Michigan Officially Becomes Fourth State to Join Online Poker Pact

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Michigan’s online poker rooms “still have work to do” before they can link their players across state lines, but regulators have opened the state’s borders by officially joining the Multi-State Internet Gaming Agreement (MSIGA).

Michigan joins MSIGA. (Image: uofmhealth.org)

Michigan became the fourth member of the pact that allows sites to share online poker player pools. Nevada, New Jersey, and Delaware have been part of MSIGA since its inception in 2013. Michigan joining nearly doubles the number of online players available to sites operating in member states, according to the Michigan Gaming Control Board, which made the announcement today.

Only WSOP.com takes advantage of the MSIGA by putting its Nevada, New Jersey, and Delaware (through state’s casino skins) players all on one site, which is run on 888Poker’s software. WSOP.com is the only legal online poker site in Nevada.

BetMGM and PokerStars also operate in Michigan and New Jersey, so look for them to take the steps to link up as soon as they are approved by the MGCB.  

Work to do

While a positive step forward, MGCB Executive Director Henry Williams warned in the press release that the online poker rooms still have to meet several layers of criteria before the gambling board allows its online poker players to play across state lines. 

“The operators still have work to do before Michigan residents may join multistate poker games,” Williams said in the release. “The MGCB must make sure Michigan residents are protected when they play multistate poker, and we will apply the same rigor to review of the new offering as we have other internet games.”

MGCB gave its three operators a list of rules and changes they must make in order to seat its players under one virtual roof. They include:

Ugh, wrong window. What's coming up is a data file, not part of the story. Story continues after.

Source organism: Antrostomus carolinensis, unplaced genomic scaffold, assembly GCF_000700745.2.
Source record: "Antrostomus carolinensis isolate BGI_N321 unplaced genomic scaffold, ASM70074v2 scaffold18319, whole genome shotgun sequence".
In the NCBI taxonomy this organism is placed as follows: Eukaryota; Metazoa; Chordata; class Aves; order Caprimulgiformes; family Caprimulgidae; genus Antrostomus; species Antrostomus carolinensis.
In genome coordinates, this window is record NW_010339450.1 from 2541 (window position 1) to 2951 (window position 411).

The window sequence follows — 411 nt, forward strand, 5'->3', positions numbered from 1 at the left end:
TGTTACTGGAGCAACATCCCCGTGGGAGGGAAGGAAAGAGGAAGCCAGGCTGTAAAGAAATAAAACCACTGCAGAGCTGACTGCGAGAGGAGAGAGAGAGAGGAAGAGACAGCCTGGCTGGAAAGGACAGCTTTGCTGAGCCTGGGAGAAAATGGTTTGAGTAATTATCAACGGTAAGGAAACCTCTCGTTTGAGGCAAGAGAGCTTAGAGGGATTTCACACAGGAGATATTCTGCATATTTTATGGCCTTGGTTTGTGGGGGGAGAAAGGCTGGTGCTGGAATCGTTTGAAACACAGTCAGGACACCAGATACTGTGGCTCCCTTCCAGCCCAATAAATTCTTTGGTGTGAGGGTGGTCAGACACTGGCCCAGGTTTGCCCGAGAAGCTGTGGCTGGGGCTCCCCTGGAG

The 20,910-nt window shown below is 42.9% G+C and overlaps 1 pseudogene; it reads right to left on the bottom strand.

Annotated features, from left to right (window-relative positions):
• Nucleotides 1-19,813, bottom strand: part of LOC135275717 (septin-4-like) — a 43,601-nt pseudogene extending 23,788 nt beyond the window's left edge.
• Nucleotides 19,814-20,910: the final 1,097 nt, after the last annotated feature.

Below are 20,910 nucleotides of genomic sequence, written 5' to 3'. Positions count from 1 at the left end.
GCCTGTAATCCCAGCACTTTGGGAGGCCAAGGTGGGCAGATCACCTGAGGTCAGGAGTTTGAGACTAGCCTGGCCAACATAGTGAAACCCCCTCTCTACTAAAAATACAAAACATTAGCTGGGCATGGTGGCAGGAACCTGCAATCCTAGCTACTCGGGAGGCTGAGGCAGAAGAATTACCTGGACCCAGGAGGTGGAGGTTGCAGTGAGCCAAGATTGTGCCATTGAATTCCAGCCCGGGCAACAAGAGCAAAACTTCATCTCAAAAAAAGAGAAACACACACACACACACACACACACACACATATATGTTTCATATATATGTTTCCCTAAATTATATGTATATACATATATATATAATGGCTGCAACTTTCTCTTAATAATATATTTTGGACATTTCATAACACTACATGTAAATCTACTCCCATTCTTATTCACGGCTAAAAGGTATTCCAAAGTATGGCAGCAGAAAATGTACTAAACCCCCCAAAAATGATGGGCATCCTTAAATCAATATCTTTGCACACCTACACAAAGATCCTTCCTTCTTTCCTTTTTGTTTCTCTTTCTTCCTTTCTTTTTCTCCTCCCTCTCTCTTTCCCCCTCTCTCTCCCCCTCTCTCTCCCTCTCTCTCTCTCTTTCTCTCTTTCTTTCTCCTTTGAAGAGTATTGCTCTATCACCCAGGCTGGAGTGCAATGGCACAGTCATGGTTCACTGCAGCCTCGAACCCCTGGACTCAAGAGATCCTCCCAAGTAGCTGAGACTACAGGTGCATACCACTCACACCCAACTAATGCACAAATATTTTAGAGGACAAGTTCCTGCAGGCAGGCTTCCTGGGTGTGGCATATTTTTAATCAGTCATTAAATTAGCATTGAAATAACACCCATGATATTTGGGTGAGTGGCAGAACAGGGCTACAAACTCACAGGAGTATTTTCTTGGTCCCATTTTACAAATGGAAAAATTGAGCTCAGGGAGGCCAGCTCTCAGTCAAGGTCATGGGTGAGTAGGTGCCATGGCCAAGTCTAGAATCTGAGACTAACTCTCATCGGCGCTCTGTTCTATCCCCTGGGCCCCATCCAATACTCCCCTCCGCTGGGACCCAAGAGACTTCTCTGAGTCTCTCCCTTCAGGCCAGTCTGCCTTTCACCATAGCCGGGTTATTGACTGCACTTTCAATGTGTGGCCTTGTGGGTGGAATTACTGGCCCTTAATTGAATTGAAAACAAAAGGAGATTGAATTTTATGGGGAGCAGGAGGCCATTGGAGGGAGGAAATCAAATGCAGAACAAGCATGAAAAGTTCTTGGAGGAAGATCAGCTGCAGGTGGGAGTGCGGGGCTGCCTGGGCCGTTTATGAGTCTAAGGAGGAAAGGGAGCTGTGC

• Meet all conditions and requirements established in the multijurisdictional agreement and conduct multistate poker involving only the jurisdictions in the agreement.
  • Approval for new platforms or platform modifications, new remote gaming systems, and new game software.
  • Technical security standards information plus review and inspection are required for a new data center, and the agency must give written approval for servers capable of receiving wagers located outside of Michigan.
  • Any new suppliers used in connection with multistate poker must obtain internet gaming supplier licenses, including new platform providers, and new vendors may be required to register with the MGCB.

The MGCB gave its three online poker operators these rules in a five-page guideline in March, the same month a spokesperson told CardsChat the state had applied to join MSIGA.  

The schedule-makers at WSOP.com may have given players a hint as to when Michigan’s players will enter the bigger pool: WSOP.com players in Michigan will have their own slate of bracelet events this summer, while players in Nevada and New Jersey will face each other. The last bracelet event in Michigan is on July 17.

That, of course, could change. As for when BetMGM and PokerStars will open, Cardschat reached out and will update if they respond.  

More players mean bigger guarantees

Michigan lawmakers gave the MCGB permission to join MSIGA in 2020, a year after legalizing online poker and gambling. The sponsor of that bill was Sen. Curtis Hertel (D-East Lansing).

“Michigan poker players will enjoy more options and will likely play for bigger money when they can compete against players from other states,” said Sen. Hertel in the press release.“I am glad we were able to make this possible for Michigan poker players.”

WSOP.com players in New Jersey and Nevada are already offered tournaments with bigger prize pool guarantees, compared to the same events held in Pennsylvania and Michigan. And although it happens, it’s a rare day on WSOP.com in New Jersey and Nevada when tournaments don’t meet their prize promises, though it’s somewhat normal on WSOP.com  in both Pennsylvania and Michigan.

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